Michigan picked for pilot project funding community mental health services
Michigan has been picked to partake in a federal pilot program that funds mental health and addiction services in community health clinics — an approach that's helped to keep those needing treatment out of jails, hospitals and off the streets.
The pilot is tied to legislation enacted in 2014 from Sens. Debbie Stabenow, D-Lansing, and Roy Blunt, R-Missouri, to offer reimbursement for community-based mental health treatment.
The program established new federal criteria for participating clinics to meet quality standards and offer a broad range of services, including 24-hour crisis psychiatric care, counseling and integrated help to treat substance abuse, and physical and mental health issues.
Stabenow said the funding of community mental health and addiction services should not happen through grants that "start and stop," rather than as part of the health care system.
"You would never say to someone who needed heart surgery, 'We’d love to help you, but the grant ran out.' And that’s what happens to someone with a mental illness or substance abuse every day," Stabenow said in an interview.
The senator noted the the last piece of legislation that President John F. Kennedy signed his before his assassination in 1963 was the Community Mental Health Act. That was based on the idea to provide mental health services in the community, rather than housing people in institutions.
"That has never happened. My goal has been to make that a reality," Stabenow said.
Michigan was not selected for the initial round of eight states for the pilot project in 2016 but has now been selected, along with Kentucky, for an expansion authorized under the federal coronavirus relief or CARES Act.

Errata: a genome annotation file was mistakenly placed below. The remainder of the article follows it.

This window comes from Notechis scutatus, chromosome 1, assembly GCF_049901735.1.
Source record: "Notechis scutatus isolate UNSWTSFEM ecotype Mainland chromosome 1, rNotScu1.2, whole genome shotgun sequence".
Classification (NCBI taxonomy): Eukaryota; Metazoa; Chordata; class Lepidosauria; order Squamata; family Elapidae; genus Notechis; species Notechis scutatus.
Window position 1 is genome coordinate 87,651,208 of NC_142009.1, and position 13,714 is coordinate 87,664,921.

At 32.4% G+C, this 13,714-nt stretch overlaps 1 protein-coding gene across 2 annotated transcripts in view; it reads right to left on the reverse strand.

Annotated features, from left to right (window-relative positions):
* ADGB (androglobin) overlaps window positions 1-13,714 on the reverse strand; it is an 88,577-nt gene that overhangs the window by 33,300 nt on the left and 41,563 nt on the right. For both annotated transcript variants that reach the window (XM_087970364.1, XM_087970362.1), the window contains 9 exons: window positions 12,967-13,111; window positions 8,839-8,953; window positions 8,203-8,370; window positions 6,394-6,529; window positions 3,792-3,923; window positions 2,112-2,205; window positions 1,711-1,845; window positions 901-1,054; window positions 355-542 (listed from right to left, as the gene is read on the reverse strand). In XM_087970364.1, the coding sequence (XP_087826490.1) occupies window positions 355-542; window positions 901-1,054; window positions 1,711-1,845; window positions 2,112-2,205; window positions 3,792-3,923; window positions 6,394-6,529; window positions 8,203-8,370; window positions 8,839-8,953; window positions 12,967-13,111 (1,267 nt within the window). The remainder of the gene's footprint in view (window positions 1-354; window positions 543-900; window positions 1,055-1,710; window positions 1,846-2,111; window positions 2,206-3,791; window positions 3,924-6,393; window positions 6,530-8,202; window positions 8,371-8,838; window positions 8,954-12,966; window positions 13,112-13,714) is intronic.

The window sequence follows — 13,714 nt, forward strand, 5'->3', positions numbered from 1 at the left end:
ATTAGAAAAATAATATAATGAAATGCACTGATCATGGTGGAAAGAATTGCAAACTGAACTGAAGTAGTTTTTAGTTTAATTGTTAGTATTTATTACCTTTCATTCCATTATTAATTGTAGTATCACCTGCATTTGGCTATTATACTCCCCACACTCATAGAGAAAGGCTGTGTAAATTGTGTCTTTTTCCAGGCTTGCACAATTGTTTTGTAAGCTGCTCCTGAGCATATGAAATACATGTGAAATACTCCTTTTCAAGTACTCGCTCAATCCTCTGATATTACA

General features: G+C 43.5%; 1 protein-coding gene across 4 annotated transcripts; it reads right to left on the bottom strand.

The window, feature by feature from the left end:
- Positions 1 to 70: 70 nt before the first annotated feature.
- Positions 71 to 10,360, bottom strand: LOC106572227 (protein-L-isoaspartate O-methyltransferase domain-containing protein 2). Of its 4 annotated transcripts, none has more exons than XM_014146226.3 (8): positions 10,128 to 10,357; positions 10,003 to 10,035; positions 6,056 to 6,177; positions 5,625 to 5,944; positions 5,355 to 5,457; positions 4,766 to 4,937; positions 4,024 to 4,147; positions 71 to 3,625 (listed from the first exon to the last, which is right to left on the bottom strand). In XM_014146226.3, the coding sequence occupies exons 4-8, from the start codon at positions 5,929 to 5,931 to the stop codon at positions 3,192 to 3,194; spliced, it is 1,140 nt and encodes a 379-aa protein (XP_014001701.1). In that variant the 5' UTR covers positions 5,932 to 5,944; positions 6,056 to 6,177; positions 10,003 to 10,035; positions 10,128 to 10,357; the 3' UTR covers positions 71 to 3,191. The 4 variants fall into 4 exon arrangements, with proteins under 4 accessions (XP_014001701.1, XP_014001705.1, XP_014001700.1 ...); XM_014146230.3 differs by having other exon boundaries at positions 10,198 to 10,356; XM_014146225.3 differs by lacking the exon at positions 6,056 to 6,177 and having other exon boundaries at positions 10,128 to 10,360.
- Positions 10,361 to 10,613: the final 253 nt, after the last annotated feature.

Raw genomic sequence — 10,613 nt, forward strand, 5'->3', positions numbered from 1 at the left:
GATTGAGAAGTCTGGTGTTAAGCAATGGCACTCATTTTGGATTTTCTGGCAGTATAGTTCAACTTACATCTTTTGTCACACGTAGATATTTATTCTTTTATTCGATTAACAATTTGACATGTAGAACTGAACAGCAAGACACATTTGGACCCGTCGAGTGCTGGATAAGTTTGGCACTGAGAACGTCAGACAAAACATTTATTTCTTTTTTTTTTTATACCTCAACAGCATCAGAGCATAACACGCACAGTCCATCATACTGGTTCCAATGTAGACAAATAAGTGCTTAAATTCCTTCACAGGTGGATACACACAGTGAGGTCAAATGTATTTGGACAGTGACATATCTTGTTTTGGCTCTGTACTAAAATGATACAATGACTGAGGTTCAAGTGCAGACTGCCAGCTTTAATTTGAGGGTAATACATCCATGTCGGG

Twelve centers included in Michigan’s proposal will be part of the demonstration, Stabenow said, and receive funding for two years through Medicaid, the government health program for mostly low-income individuals.
A study by the U.S. Department of Health and Human Services using data from the first eight states in project found a 60% reduction in number of people taken to jails and a 40% reduction in homelessness, Stabenow said.
"Because police had a place and mental health or substance abuse professionals they could work with or take them to a 24-hour psychiatric facility or get them other services they need," she said.
Blunt and Stabenow also set up start-up grants for communities outside of the eight demonstration states where health centers across the country can apply for funding if they meet the quality standards. The start-up grants have brought about $88 million into Michigan in recent years, she said.
"I see this as a movement. Not just a bill or demonstration project. My goal is to treat community and mental health addiction services the same way we treat community physical services in terms of infrastructure and funding," she said.
The model is a "game changer" for the public mental health system, said Robert Sheehan, CEO of the Community Mental Health Association of Michigan.
"This returns the system to a community-based system," Sheehan said. "One of the requirements is that the (clinic) will take all coverage. Any citizen who needs mental health care — regardless of Medicaid coverage or insurance coverage — will get that coverage."
The timing is ideal for the expansion of Certified Community Behavioral Health Clinics because of the increase in depression and anxiety tied to widespread psychological trauma and economic hardship caused by the coronavirus pandemic, he said.
"This won’t happen tomorrow. It will take months for Michigan to get fully engaged, but at least it raises the floor for really sound services for Michigan," Sheehan said.